Pathological implies a delusional quality to the relationship. Delusion and denial are the essence of compulsive/addictive behavior. In denial, you deny that what you are doing is really harmful, either to yourself or to others. In delusion, you keep sincerely believing that what is happening is not happening, in spite of the facts. Robert Firestone’s “fantasy bond” is a form of delusion and denial. In my opinion, all addictions are fantasy bond reenactments.
The fantasy bond is reenacted in several ways. It can come with the grandiosity of being in love; the ecstasy of feeling good and righteous; sexual conquest and orgasm; the ful-filled feeling of eating; the altered state of consciousness induced by starving; the magical possession of money and things; the high of drugs. In all compulsive/addictive behavior, the illusion of connection is restored. In the ecstatic moments of the addiction, you feel that you are not alone. You believe that you have overcome separation and aloneness. Delusion and denial keep away the “legitimate suffering” that comes with feeling the pain of emptiness and aloneness. Addicts minimize the effects of their compulsivity in their life. They rationalize the life-denying consequences of their behavior.
Compulsive/addictive behaviors are not about being hungry, thirsty, “horny” or needing to work. They are about mood-alteration. They help us manage our own feelings. They distract us or alter the way we are feeling so that we don’t have to feel the loneliness and emptiness of our abandonment and shame.
The mood alteration that comes from distractive activities is mostly unrecognized in our culture. We promote hard work and competitive achievement. We are a God-fearing, God-worshiping nation. We are sports-minded, with an array of entertainment the whole world seeks and envies. All of these activities can become addictions. They are all ways that we can revel in an adrenaline rush and excitement and distract ourselves from whatever we are feeling.
Gambling is perhaps the most dramatic example. For gamblers, “the action is the distraction.” But any activity can distract and therefore mood-alter. Work addiction and religious addiction are major addictions in our country.
Emotions themselves can be addictive. We can substitute one emotion for a less painful emotion. Men are frequently taught to substitute anger for fear. Almost everyone has met an angry man. Such men have internalized their anger. Men are supposed to be warriors. Warriors have to be super-strong and totally adequate. Any hint of inadequacy makes one less a man. Consequently, men are afraid of feeling inadequate and often cover that feeling up with anger. Anger feels powerful. Inadequacy feels weak.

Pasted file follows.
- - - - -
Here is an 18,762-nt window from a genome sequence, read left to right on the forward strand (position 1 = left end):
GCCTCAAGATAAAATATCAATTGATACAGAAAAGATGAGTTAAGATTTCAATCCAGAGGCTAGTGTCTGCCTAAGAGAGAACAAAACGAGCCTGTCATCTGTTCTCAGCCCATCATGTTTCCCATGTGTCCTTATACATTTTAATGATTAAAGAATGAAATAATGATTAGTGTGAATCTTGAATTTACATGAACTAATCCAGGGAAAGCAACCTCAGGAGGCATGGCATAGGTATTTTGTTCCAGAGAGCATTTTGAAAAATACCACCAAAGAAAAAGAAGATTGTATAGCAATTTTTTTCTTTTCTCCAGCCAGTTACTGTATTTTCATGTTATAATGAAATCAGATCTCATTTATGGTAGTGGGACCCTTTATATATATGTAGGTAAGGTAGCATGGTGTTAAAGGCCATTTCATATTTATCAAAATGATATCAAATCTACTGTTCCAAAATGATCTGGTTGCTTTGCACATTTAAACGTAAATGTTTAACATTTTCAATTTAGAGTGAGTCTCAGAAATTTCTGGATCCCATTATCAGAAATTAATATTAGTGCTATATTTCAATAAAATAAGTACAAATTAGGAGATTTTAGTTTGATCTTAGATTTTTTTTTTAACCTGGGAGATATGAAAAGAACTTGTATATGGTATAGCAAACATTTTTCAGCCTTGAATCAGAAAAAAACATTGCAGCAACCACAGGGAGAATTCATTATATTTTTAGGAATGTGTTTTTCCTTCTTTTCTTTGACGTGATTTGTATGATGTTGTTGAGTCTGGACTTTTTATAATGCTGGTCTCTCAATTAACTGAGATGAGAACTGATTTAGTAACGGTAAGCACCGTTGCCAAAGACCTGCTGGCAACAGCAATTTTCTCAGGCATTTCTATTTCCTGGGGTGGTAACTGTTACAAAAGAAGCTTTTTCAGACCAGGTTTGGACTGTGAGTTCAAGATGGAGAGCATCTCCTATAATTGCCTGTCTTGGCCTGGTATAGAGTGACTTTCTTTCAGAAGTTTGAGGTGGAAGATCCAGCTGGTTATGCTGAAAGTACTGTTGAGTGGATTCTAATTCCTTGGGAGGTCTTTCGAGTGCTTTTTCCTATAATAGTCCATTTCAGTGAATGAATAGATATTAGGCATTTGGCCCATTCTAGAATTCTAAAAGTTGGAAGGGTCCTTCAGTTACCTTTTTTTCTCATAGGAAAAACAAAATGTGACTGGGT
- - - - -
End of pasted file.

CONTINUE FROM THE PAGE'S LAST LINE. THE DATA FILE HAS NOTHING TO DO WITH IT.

I came home from work one summer evening and my wife greeted me at the door with the news that our air conditioner had stopped working. It was in the middle of summer, humid and unbearably hot. A voice in my head told me, “Real men know how to fix mechanical things.” Since I can’t fix anything mechanical, I felt inadequate. I didn’t even know where our air conditioner was located. So instead of saying, “Gee honey, that’s awful. Let’s go to a hotel and call someone to get it fixed,” I said angrily, “What did you do to it now? Can’t I count on you for anything?” Anger feels potent; fear feels wimpy. This example shows you how anger works as a mood alterer. Of course, an occasional episode of mood alteration does not make one an addict. But I counseled folks who were chronically angry. Their anger created life-damaging consequences.
Any feeling can be used to mood-alter other feelings, and when it has life-damaging consequences, I call it an addiction. One person may be a full-fledged sad addict. I’m sure you’ve met a “sad sack”—a person who is always sad. That’s probably an addiction.
Chemicals, activity and emotions are powerful ways not to feel what you are feeling. Remembering that abandonment is a major setup for compulsivity helps us to see why we want to mood-alter. When abandoned, we feel rejected, lonely, sad and angry. And, of course, we feel shame. Deep internalized shame is excruciatingly painful. Therefore, we want to mood-alter it.
There are also other ways to be compulsive. Certain obsessive thought patterns are excellent ways to distract and cut off emotions. Obsessive worrying, ruminating, engrossment in minute details, generalizing and abstract thinking are all ways to cut off our feelings.
Obsessive thought patterns play a major role in all compulsivities. The thought pattern in sexual addiction is called lusting. A sex addict may be lusting in his head for hours before he begins his ritualized behavior—cruising, obtaining pornography or looking for a child to victimize. The lust itself is an addictive part of the addiction process.